Akamai's configuration is highly configurable, but normally, you can define what type of content you want to store, and for how long (on Akamai's network and on the user's browser). Akamai also has a multi-teir system, so that if a users makes a request from a local Akamai server, if it doesn't have the content, it will request it from a parent tier. If that parent doesn't have it, the parent tier will request it from the grandparent tier. After that, the Akamai grandparent tier would from request it from the origin. Once it pulls the content and sends it to the user, it will store it in cache (at every tier). Any subsequent requests are handled by the Akamai network. If that content not requested again, it's purged from the cache eventually. If it's a busy Akamai server, unused content will get purged quicker than if it's not as busy.
I don't believe that Akamai has the ability to store user content on their servers, their network is not designed for that. When you upload an image to Facebook, you're uploading it to Facebook's server (I remember reading a whitepaper on Facebooks custom filesystem to handle image requests).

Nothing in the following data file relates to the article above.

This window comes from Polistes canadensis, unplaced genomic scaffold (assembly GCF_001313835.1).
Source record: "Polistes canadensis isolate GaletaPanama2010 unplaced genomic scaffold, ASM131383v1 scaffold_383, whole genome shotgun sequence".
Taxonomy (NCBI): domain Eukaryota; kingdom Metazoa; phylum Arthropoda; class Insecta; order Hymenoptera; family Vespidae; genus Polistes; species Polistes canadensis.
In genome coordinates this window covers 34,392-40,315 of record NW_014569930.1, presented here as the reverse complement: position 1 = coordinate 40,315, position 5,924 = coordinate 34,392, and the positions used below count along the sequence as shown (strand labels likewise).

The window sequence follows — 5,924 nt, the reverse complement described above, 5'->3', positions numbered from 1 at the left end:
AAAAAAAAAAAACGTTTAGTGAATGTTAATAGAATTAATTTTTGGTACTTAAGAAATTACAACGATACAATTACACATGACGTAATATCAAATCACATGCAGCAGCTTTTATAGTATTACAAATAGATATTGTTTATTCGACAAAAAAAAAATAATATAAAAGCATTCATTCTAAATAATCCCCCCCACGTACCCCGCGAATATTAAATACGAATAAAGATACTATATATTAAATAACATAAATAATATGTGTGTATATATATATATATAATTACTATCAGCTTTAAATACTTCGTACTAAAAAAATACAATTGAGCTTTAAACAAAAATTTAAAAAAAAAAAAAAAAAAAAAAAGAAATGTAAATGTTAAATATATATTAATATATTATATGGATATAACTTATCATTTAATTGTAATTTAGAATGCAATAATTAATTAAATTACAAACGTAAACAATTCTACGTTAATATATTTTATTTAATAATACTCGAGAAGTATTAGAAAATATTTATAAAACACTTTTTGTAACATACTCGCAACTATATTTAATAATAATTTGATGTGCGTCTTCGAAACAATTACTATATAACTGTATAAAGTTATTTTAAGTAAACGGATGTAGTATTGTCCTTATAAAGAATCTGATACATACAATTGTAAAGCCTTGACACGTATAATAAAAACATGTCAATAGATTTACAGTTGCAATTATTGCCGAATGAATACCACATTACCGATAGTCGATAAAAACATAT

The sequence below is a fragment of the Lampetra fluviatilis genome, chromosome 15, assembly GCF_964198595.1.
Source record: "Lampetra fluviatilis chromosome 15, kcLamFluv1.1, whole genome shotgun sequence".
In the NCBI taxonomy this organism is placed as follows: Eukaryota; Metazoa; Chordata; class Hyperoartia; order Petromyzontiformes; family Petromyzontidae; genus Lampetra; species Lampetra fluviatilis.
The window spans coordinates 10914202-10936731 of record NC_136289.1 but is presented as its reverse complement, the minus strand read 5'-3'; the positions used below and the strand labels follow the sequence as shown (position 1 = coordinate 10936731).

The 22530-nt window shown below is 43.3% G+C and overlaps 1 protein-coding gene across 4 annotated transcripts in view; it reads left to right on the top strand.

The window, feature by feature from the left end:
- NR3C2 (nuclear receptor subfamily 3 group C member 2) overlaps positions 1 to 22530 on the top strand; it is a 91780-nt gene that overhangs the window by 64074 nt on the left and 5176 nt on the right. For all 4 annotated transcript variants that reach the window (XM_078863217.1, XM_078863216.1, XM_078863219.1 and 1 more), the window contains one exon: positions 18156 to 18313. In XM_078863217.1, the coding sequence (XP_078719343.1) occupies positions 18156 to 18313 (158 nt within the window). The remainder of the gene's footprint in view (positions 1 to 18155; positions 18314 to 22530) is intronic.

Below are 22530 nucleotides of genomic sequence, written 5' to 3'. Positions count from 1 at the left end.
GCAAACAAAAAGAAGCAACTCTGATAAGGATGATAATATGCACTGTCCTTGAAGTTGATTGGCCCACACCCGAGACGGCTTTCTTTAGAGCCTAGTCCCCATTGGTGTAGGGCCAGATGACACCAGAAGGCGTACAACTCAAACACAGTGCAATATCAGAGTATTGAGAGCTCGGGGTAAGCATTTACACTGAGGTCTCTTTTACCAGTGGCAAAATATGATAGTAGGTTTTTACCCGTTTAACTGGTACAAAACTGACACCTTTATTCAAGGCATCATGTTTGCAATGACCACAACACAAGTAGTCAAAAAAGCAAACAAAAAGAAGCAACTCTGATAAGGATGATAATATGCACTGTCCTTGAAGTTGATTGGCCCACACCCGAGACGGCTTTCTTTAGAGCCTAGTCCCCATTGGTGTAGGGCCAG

On a normal website, Akamai could take up to 95% of the traffic off the origin, depending on configuration. On something like this, I don't think it'd be as high, but any percentage would help.
At first thought, I would assume that Akamai wouldn't be able to help much, a normal users profile elements are not accessed enough to make a difference. But as I think more about it, if you're pretty popular user in your area, having your pictures cached on the local Akamai server may help when other people accessing your FB profile thru the same local Akamai server.
The real benefit of using Akamai would be on a celebrity's page, or a companies page, or just the static elements (css/js) of Facebook's site. Anything of high volume
So, given all that, my assumption is that for normal user's profiles, when you upload them to Facebook, they're stored on Facebook's servers. When you request them, Akamai goes back to Facebook's origin servers, pulls them and puts them into cache. If your neighbor goes to look at them, they'd be on the same ISP (ideally) and would pull them off the Akamai cache server that resides (ideally) in your ISP.
All that being said, I know nothing of Facebook's Akamai configuration, so they may have something completely custom and outside the norm.